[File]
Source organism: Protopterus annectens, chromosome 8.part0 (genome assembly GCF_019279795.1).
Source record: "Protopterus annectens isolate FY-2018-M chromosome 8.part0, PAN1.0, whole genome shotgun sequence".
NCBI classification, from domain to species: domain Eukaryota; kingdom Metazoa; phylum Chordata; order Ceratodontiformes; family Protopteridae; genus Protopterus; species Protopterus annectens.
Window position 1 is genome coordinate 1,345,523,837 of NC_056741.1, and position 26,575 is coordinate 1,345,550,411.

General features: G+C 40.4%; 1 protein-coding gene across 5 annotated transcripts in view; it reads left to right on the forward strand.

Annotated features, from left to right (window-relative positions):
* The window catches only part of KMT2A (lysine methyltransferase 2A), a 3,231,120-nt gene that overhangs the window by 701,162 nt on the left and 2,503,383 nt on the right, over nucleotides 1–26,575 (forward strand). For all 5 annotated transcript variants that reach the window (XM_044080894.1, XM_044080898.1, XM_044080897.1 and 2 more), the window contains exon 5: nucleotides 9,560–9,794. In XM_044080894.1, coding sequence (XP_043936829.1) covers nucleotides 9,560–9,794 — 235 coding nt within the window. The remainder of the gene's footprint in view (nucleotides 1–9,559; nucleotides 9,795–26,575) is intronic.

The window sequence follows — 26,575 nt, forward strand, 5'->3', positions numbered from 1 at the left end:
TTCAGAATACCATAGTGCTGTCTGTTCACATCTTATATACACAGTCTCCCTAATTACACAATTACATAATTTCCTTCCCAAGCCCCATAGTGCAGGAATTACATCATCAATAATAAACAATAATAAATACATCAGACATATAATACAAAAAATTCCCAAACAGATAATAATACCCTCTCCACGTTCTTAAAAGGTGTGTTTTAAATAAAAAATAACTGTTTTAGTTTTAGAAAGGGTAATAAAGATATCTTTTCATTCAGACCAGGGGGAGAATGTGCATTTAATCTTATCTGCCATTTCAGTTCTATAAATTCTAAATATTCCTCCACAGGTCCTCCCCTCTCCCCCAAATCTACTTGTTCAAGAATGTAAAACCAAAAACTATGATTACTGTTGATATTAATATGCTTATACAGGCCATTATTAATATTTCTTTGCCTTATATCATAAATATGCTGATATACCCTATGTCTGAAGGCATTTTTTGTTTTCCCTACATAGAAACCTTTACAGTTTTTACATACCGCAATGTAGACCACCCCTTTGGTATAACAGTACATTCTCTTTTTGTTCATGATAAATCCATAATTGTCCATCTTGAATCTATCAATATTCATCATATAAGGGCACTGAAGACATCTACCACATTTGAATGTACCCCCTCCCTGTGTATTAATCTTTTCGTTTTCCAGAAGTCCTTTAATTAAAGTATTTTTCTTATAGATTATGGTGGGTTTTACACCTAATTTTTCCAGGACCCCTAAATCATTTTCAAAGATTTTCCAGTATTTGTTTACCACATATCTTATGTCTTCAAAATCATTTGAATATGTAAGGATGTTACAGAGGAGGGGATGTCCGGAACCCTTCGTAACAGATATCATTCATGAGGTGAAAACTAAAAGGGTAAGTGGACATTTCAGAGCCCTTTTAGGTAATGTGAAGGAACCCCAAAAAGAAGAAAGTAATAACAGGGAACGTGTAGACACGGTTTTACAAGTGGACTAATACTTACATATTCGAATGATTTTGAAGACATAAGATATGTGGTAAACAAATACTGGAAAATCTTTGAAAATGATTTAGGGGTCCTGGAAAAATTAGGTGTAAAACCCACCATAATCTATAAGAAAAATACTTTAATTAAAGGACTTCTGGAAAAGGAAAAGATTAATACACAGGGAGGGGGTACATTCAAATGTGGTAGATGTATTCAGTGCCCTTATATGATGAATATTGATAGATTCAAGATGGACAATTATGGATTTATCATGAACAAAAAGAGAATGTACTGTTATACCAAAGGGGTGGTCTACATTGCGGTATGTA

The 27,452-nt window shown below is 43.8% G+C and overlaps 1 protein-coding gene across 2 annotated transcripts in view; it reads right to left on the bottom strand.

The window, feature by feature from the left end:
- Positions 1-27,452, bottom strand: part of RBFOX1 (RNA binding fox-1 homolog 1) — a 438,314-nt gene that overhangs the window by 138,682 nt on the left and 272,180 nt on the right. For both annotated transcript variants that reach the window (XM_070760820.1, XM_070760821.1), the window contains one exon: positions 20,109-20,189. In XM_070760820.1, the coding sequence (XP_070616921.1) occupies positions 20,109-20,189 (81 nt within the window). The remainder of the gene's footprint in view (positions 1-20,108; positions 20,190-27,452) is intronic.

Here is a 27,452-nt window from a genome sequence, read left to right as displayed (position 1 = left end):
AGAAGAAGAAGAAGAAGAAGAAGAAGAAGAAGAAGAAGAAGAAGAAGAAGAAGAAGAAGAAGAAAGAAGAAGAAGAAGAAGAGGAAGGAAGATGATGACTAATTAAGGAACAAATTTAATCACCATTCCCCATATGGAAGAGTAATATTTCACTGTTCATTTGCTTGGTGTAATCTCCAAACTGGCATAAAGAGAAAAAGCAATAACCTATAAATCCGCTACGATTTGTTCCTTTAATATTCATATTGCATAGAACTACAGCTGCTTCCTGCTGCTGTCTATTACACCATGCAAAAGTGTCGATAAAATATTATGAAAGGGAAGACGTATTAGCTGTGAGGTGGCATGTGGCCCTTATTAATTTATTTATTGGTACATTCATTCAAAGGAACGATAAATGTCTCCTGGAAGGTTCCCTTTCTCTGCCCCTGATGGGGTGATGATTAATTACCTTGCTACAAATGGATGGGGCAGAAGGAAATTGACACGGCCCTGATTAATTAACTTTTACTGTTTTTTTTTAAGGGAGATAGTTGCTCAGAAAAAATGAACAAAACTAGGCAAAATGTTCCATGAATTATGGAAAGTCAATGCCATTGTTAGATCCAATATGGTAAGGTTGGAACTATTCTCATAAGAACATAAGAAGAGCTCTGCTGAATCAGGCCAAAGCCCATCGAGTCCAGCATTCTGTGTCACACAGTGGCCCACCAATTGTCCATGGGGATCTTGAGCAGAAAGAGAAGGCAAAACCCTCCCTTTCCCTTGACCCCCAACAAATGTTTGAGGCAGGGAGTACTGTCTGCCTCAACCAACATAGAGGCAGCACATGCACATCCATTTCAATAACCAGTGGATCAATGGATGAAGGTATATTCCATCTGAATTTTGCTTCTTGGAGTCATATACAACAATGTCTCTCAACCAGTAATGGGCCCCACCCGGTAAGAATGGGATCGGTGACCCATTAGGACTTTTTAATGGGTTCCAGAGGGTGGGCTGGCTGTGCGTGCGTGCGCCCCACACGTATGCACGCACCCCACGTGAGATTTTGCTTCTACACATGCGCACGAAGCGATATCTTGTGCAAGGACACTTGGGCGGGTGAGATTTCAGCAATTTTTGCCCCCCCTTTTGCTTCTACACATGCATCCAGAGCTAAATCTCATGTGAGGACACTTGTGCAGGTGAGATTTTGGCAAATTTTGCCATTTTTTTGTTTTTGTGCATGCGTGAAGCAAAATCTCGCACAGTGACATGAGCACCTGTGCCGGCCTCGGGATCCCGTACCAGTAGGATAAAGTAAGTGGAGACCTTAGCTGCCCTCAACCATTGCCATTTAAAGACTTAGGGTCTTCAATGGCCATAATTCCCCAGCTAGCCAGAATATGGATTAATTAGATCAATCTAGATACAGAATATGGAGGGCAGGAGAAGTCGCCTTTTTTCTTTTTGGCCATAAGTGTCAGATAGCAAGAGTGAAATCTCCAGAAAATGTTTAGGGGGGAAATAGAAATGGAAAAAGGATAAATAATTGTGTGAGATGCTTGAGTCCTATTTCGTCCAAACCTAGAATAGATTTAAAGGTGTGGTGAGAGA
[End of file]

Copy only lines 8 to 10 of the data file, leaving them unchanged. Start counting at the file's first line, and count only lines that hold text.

The window sequence follows — 26,575 nt, forward strand, 5'->3', positions numbered from 1 at the left end:
TTCAGAATACCATAGTGCTGTCTGTTCACATCTTATATACACAGTCTCCCTAATTACACAATTACATAATTTCCTTCCCAAGCCCCATAGTGCAGGAATTACATCATCAATAATAAACAATAATAAATACATCAGACATATAATACAAAAAATTCCCAAACAGATAATAATACCCTCTCCACGTTCTTAAAAGGTGTGTTTTAAATAAAAAATAACTGTTTTAGTTTTAGAAAGGGTAATAAAGATATCTTTTCATTCAGACCAGGGGGAGAATGTGCATTTAATCTTATCTGCCATTTCAGTTCTATAAATTCTAAATATTCCTCCACAGGTCCTCCCCTCTCCCCCAAATCTACTTGTTCAAGAATGTAAAACCAAAAACTATGATTACTGTTGATATTAATATGCTTATACAGGCCATTATTAATATTTCTTTGCCTTATATCATAAATATGCTGATATACCCTATGTCTGAAGGCATTTTTTGTTTTCCCTACATAGAAACCTTTACAGTTTTTACATACCGCAATGTAGACCACCCCTTTGGTATAACAGTACATTCTCTTTTTGTTCATGATAAATCCATAATTGTCCATCTTGAATCTATCAATATTCATCATATAAGGGCACTGAAGACATCTACCACATTTGAATGTACCCCCTCCCTGTGTATTAATCTTTTCGTTTTCCAGAAGTCCTTTAATTAAAGTATTTTTCTTATAGATTATGGTGGGTTTTACACCTAATTTTTCCAGGACCCCTAAATCATTTTCAAAGATTTTCCAGTATTTGTTTACCACATATCTTATGTCTTCAAAATCATTTGAATATGTAAGGATGTTACAGAGGAGGGGATGTCCGGAACCCTTCGTAACAGATATCATTCATGAGGTGAAAACTAAAAGGGTAAGTGGACATTTCAGAGCCCTTTTAGGTAATGTGAAGGAACCCCAAAAAGAAGAAAGTAATAACAGGGAACGTGTAGACACGGTTTTACAAGTGGACTAATACTTACATATTCGAATGATTTTGAAGACATAAGATATGTGGTAAACAAATACTGGAAAATCTTTGAAAATGATTTAGGGGTCCTGGAAAAATTAGGTGTAAAACCCACCATAATCTATAAGAAAAATACTTTAATTAAAGGACTTCTGGAAAAGGAAAAGATTAATACACAGGGAGGGGGTACATTCAAATGTGGTAGATGTATTCAGTGCCCTTATATGATGAATATTGATAGATTCAAGATGGACAATTATGGATTTATCATGAACAAAAAGAGAATGTACTGTTATACCAAAGGGGTGGTCTACATTGCGGTATGTA

The 27,452-nt window shown below is 43.8% G+C and overlaps 1 protein-coding gene across 2 annotated transcripts in view; it reads right to left on the bottom strand.